Tag: Palmer.Vaughn

Real news reshaped, redefined and side tracked

Because many traditional news sources have been sidetracked by political, commercial and personal interests, acquiring accurate information is now more time-consuming. People with other priorities are vulnerable to lies of commission and lies of omission. Postmedia’s obfuscating political reporters are experienced practitioners of new style journalism.

Shilling for dollars

I made reference to BC Legislative Press Gallery members producing commissioned articles. These are public relations pieces intended to serve particular needs of government or entities doing business with government. It is the kind of output that will ultimately be replaced by automated journalism. Mike Smyth’s recent Province column provides an example… Were Smyth not shilling for private producers, he could be a champion of reducing power consumption through increased energy efficiency. However, there are no industry or environmental groups in BC with sufficient funds to push conservation as a serious alternative to generating more power, whether by hydro, wind, solar, tidal, geothermal or any other technology.

Careless or captured?

Despite deep cynicism about journalists backing BC Liberals, I had long held respect for the writing of Vaughn Palmer. My reservoir of appreciation has now run dry. He has been bright, skilled and articulate, usually worth reading throughout 35+ years with the Vancouver Sun. Now, I don’t know. Is he distracted, overburdened, grown careless or captured by his subjects?

"Prudent management of your tax dollars"

The 2009 BC Liberal platform makes broad promises and one of them provides the title for this piece. Their platform offers this additional reassurance:
“. . . expenditures, backed up by a detailed business plan for every ministry. But our record shows that we have the competent team and credible plan to get it right.” Does that give you confidence tax dollars will be managed prudently? Perhaps we should examine BC Liberal announcements for one ongoing mega-project, BC Place Stadium.

Holding pundits accountable

One of the brighter contributors on my Twitter feed is Reema Faris. She is a PHD candidate at SFU, a former West Vancouver school trustee and member of a family that has long given extraordinary support to the arts in Canada. Reema’s social media contributions are invariably astute, logical and worthy of attention. With permission, here are threads she published in response to insubstantial punditry found in Postmedia’s Vancouver pages.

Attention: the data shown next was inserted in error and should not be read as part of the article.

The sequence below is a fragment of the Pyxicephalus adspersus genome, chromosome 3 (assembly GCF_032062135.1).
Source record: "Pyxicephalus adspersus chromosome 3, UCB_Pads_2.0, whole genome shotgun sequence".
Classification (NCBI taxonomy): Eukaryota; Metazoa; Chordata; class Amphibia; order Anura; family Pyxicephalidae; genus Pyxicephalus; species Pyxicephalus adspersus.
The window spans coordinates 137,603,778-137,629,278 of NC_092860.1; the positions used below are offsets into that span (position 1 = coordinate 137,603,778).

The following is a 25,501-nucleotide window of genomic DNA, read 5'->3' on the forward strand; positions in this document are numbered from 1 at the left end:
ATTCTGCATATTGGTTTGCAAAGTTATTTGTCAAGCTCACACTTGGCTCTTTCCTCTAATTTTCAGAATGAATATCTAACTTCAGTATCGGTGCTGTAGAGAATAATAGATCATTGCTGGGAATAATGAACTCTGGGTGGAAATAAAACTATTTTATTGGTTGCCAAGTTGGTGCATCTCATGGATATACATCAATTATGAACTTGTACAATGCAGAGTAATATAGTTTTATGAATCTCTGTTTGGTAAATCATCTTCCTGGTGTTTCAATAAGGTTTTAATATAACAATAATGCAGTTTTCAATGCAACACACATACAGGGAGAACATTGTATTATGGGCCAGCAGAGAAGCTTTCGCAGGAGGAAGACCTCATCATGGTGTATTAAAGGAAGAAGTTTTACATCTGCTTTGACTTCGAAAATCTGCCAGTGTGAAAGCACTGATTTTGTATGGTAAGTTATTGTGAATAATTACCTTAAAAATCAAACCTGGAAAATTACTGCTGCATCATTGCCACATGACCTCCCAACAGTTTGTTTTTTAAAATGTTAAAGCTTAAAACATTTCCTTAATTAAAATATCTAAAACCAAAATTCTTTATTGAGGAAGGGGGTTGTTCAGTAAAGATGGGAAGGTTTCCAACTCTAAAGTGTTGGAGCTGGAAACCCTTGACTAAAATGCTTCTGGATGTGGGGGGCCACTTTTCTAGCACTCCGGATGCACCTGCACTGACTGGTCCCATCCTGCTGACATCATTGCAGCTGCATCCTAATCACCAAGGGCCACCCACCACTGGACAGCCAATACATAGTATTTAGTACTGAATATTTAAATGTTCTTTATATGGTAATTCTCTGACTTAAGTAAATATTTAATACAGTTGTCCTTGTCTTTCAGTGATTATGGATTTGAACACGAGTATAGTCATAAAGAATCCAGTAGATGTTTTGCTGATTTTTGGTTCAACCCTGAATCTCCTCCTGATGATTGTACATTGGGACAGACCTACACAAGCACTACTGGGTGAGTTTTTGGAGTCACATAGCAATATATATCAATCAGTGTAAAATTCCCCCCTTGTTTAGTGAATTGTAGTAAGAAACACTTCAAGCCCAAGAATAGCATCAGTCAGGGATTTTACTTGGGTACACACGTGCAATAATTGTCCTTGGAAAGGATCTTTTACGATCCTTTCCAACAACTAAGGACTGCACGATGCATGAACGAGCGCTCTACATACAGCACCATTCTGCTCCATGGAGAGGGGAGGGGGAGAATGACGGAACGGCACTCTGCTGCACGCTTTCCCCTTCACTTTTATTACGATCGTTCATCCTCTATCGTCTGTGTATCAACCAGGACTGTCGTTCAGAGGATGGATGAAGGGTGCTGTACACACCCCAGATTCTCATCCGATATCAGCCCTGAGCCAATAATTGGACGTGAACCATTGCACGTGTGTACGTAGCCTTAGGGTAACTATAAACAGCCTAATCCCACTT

Hit piece journalism

By slanting news or withholding information, media affect what a large segment of the public knows or does not know about public affairs. If groups profit improperly through actions of government, rewards can be immense but, if the looters control media, they can act in the shadows. The checks and balances within a democracy are distorted if media becomes a subsidiary of vested interests. Accurate public discourse is discouraged or impossible.

Ingrates, eh?

Palmer: “You managed to find $80 million for the ferries this week. Did Kevin Falcon turn over the couch cushions or something, and find some money? Where did this money come from?”
Truth?
There was no extra money.

Throw him some work

…easily-influenced voters in BC opted for Christy’s Clark more economically pleasing vision of the future. But it was phoney baloney, conjured up in a three-week period in a “rush assignment” given to Assistant Deputy Minister of Finance Doug Foster by Clark’s newly-hired communications director Ben Chin, formerly a CBC TV news anchor in Ontario and after running for the provincial Liberals there—and losing—he became VP of Communications with the Ontario Power Authority. In that job he infamously advised an OPA official—who was troubled by critical media reports—to “throw him some work” to get a particular journalist onside. “It would be a good score,” Chin said.

Talking about BC issues

Ian Jessop asked me about Premier Clark giving $150,000 in public funds to assist her brother’s associate in Haida Gwaii. It’s a subject that has been well covered by fellow bloggers Laila Yuile and Merv Adey. However, with the exception of Mark Hume at the Globe and Mail, it’s been of little interest to mainstream media, particularly the “Incurious Bastards”¹ of the BC press gallery. It may be a rewarding career move for a political pundit to serve plutocrats instead of readership but that’s a conscious choice that doesn’t offend some who once thought of themselves as journalists. Shannon Rupp, writing at The Tyee recently, delivered a pointed analysis of the 21st century press in our country: I think it’s fair to say that many if not most so-called newspapers are misnamed: they deliver less and less news (as defined by journalists) while filling their pages with ”content” — a word that could mean anything from listicles to infotainment to advertising written to masquerade as a news story. In short, most newspapers have morphed into marketing platforms.

Twitter bits

The final item may present a clue to the current state of British Columbia’s energy market. It’s hard to believe we came to this only through the sheer stupidity of our policy makers.

News from the echo chamber

Columnist Vaughn Palmer reports concerns expressed by Moody’s Investors Service about growing BC Hydro debt. The agency stated the obvious, which is that numerous capital projects are adding billions to the public utility’s debt and higher electricity rates or contributions from government are necessary. Palmer repeats Moody’s judgement that Hydro’s financial metrics “are among the weakest of Canadian provincial utilities.” However, the Vancouver Sun pundit provides an inaccurate explanation of why the situation exists…